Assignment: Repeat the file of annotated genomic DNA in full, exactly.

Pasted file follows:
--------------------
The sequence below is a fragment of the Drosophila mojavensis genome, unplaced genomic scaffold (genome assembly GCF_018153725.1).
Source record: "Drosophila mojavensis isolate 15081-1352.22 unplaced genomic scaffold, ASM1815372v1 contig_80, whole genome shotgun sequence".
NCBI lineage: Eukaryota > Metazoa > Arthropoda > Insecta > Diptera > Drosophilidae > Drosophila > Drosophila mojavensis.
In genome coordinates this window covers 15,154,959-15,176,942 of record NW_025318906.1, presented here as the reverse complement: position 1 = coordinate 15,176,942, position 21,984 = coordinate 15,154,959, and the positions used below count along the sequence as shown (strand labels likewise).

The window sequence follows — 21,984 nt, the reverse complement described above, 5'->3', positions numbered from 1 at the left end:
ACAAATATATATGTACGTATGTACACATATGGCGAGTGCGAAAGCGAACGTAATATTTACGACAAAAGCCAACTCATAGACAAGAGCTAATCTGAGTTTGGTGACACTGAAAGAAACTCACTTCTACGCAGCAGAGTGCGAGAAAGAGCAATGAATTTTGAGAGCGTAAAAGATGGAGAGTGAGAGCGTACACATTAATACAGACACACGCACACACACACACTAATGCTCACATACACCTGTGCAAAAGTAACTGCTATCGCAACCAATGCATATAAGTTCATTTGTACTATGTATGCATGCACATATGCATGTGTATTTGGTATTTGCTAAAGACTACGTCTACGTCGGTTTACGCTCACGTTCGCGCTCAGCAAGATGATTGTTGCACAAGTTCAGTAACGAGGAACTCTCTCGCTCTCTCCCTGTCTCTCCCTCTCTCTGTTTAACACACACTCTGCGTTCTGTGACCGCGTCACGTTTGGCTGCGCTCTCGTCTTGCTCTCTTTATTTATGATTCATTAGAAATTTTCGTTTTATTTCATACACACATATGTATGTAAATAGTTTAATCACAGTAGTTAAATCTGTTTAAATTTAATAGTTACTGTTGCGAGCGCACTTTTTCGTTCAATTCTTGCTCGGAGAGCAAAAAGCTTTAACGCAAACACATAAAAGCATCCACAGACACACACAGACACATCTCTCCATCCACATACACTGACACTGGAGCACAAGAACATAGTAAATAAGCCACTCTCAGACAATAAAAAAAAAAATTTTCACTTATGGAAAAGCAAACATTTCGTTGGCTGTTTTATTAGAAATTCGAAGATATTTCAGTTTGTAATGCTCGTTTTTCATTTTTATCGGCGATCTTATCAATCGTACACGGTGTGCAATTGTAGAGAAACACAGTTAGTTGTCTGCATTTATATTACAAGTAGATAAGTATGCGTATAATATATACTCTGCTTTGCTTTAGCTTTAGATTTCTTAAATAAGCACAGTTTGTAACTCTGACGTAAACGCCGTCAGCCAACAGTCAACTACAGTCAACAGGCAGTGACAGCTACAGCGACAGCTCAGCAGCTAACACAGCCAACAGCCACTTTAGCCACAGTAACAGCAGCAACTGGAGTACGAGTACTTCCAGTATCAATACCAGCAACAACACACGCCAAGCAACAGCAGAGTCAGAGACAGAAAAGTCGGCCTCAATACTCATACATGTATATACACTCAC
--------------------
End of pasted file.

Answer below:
The sequence below is a fragment of the Drosophila mojavensis genome, unplaced genomic scaffold (genome assembly GCF_018153725.1).
Source record: "Drosophila mojavensis isolate 15081-1352.22 unplaced genomic scaffold, ASM1815372v1 contig_80, whole genome shotgun sequence".
NCBI lineage: Eukaryota > Metazoa > Arthropoda > Insecta > Diptera > Drosophilidae > Drosophila > Drosophila mojavensis.
In genome coordinates this window covers 15,154,959-15,176,942 of record NW_025318906.1, presented here as the reverse complement: position 1 = coordinate 15,176,942, position 21,984 = coordinate 15,154,959, and the positions used below count along the sequence as shown (strand labels likewise).

The window sequence follows — 21,984 nt, the reverse complement described above, 5'->3', positions numbered from 1 at the left end:
ACAAATATATATGTACGTATGTACACATATGGCGAGTGCGAAAGCGAACGTAATATTTACGACAAAAGCCAACTCATAGACAAGAGCTAATCTGAGTTTGGTGACACTGAAAGAAACTCACTTCTACGCAGCAGAGTGCGAGAAAGAGCAATGAATTTTGAGAGCGTAAAAGATGGAGAGTGAGAGCGTACACATTAATACAGACACACGCACACACACACACTAATGCTCACATACACCTGTGCAAAAGTAACTGCTATCGCAACCAATGCATATAAGTTCATTTGTACTATGTATGCATGCACATATGCATGTGTATTTGGTATTTGCTAAAGACTACGTCTACGTCGGTTTACGCTCACGTTCGCGCTCAGCAAGATGATTGTTGCACAAGTTCAGTAACGAGGAACTCTCTCGCTCTCTCCCTGTCTCTCCCTCTCTCTGTTTAACACACACTCTGCGTTCTGTGACCGCGTCACGTTTGGCTGCGCTCTCGTCTTGCTCTCTTTATTTATGATTCATTAGAAATTTTCGTTTTATTTCATACACACATATGTATGTAAATAGTTTAATCACAGTAGTTAAATCTGTTTAAATTTAATAGTTACTGTTGCGAGCGCACTTTTTCGTTCAATTCTTGCTCGGAGAGCAAAAAGCTTTAACGCAAACACATAAAAGCATCCACAGACACACACAGACACATCTCTCCATCCACATACACTGACACTGGAGCACAAGAACATAGTAAATAAGCCACTCTCAGACAATAAAAAAAAAAATTTTCACTTATGGAAAAGCAAACATTTCGTTGGCTGTTTTATTAGAAATTCGAAGATATTTCAGTTTGTAATGCTCGTTTTTCATTTTTATCGGCGATCTTATCAATCGTACACGGTGTGCAATTGTAGAGAAACACAGTTAGTTGTCTGCATTTATATTACAAGTAGATAAGTATGCGTATAATATATACTCTGCTTTGCTTTAGCTTTAGATTTCTTAAATAAGCACAGTTTGTAACTCTGACGTAAACGCCGTCAGCCAACAGTCAACTACAGTCAACAGGCAGTGACAGCTACAGCGACAGCTCAGCAGCTAACACAGCCAACAGCCACTTTAGCCACAGTAACAGCAGCAACTGGAGTACGAGTACTTCCAGTATCAATACCAGCAACAACACACGCCAAGCAACAGCAGAGTCAGAGACAGAAAAGTCGGCCTCAATACTCATACATGTATATACACTCAC